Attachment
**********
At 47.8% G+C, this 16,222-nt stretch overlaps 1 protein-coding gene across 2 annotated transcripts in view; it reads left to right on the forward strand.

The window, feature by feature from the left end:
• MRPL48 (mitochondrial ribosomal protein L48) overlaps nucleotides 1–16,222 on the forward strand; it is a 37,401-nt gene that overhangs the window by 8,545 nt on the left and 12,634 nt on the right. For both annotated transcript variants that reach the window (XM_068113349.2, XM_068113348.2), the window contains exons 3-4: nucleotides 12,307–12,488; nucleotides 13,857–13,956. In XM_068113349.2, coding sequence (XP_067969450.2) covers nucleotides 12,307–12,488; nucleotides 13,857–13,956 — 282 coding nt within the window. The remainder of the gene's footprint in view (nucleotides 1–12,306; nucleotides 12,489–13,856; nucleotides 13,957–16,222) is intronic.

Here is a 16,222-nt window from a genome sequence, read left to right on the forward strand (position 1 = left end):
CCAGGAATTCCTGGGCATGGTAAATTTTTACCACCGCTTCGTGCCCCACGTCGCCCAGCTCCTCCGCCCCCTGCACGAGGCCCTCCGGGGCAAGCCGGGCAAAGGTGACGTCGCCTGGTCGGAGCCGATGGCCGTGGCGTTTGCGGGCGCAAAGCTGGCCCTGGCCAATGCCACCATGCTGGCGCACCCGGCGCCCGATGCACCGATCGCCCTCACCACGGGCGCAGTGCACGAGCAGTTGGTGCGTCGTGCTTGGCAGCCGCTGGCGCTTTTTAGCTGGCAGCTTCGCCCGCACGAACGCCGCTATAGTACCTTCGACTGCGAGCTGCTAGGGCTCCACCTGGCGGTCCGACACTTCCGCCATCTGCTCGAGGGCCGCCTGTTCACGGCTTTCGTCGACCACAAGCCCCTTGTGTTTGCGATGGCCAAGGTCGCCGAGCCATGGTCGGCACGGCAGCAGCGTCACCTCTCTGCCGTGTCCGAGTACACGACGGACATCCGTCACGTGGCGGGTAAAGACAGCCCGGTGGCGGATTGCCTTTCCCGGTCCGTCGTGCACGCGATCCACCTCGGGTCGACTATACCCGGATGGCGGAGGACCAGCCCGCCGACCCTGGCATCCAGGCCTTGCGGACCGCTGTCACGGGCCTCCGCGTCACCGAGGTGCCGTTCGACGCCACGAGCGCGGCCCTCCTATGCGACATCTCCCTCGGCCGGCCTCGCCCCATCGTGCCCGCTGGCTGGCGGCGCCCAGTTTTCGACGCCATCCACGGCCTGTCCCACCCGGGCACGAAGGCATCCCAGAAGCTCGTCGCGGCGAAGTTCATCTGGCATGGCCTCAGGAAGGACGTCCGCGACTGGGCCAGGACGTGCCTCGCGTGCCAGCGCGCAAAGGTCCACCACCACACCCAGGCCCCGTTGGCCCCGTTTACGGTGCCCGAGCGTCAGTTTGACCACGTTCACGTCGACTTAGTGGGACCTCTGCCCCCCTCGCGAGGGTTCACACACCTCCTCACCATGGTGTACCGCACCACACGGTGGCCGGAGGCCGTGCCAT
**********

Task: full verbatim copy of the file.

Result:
At 47.8% G+C, this 16,222-nt stretch overlaps 1 protein-coding gene across 2 annotated transcripts in view; it reads left to right on the forward strand.

The window, feature by feature from the left end:
• MRPL48 (mitochondrial ribosomal protein L48) overlaps nucleotides 1–16,222 on the forward strand; it is a 37,401-nt gene that overhangs the window by 8,545 nt on the left and 12,634 nt on the right. For both annotated transcript variants that reach the window (XM_068113349.2, XM_068113348.2), the window contains exons 3-4: nucleotides 12,307–12,488; nucleotides 13,857–13,956. In XM_068113349.2, coding sequence (XP_067969450.2) covers nucleotides 12,307–12,488; nucleotides 13,857–13,956 — 282 coding nt within the window. The remainder of the gene's footprint in view (nucleotides 1–12,306; nucleotides 12,489–13,856; nucleotides 13,957–16,222) is intronic.

Here is a 16,222-nt window from a genome sequence, read left to right on the forward strand (position 1 = left end):
CCAGGAATTCCTGGGCATGGTAAATTTTTACCACCGCTTCGTGCCCCACGTCGCCCAGCTCCTCCGCCCCCTGCACGAGGCCCTCCGGGGCAAGCCGGGCAAAGGTGACGTCGCCTGGTCGGAGCCGATGGCCGTGGCGTTTGCGGGCGCAAAGCTGGCCCTGGCCAATGCCACCATGCTGGCGCACCCGGCGCCCGATGCACCGATCGCCCTCACCACGGGCGCAGTGCACGAGCAGTTGGTGCGTCGTGCTTGGCAGCCGCTGGCGCTTTTTAGCTGGCAGCTTCGCCCGCACGAACGCCGCTATAGTACCTTCGACTGCGAGCTGCTAGGGCTCCACCTGGCGGTCCGACACTTCCGCCATCTGCTCGAGGGCCGCCTGTTCACGGCTTTCGTCGACCACAAGCCCCTTGTGTTTGCGATGGCCAAGGTCGCCGAGCCATGGTCGGCACGGCAGCAGCGTCACCTCTCTGCCGTGTCCGAGTACACGACGGACATCCGTCACGTGGCGGGTAAAGACAGCCCGGTGGCGGATTGCCTTTCCCGGTCCGTCGTGCACGCGATCCACCTCGGGTCGACTATACCCGGATGGCGGAGGACCAGCCCGCCGACCCTGGCATCCAGGCCTTGCGGACCGCTGTCACGGGCCTCCGCGTCACCGAGGTGCCGTTCGACGCCACGAGCGCGGCCCTCCTATGCGACATCTCCCTCGGCCGGCCTCGCCCCATCGTGCCCGCTGGCTGGCGGCGCCCAGTTTTCGACGCCATCCACGGCCTGTCCCACCCGGGCACGAAGGCATCCCAGAAGCTCGTCGCGGCGAAGTTCATCTGGCATGGCCTCAGGAAGGACGTCCGCGACTGGGCCAGGACGTGCCTCGCGTGCCAGCGCGCAAAGGTCCACCACCACACCCAGGCCCCGTTGGCCCCGTTTACGGTGCCCGAGCGTCAGTTTGACCACGTTCACGTCGACTTAGTGGGACCTCTGCCCCCCTCGCGAGGGTTCACACACCTCCTCACCATGGTGTACCGCACCACACGGTGGCCGGAGGCCGTGCCAT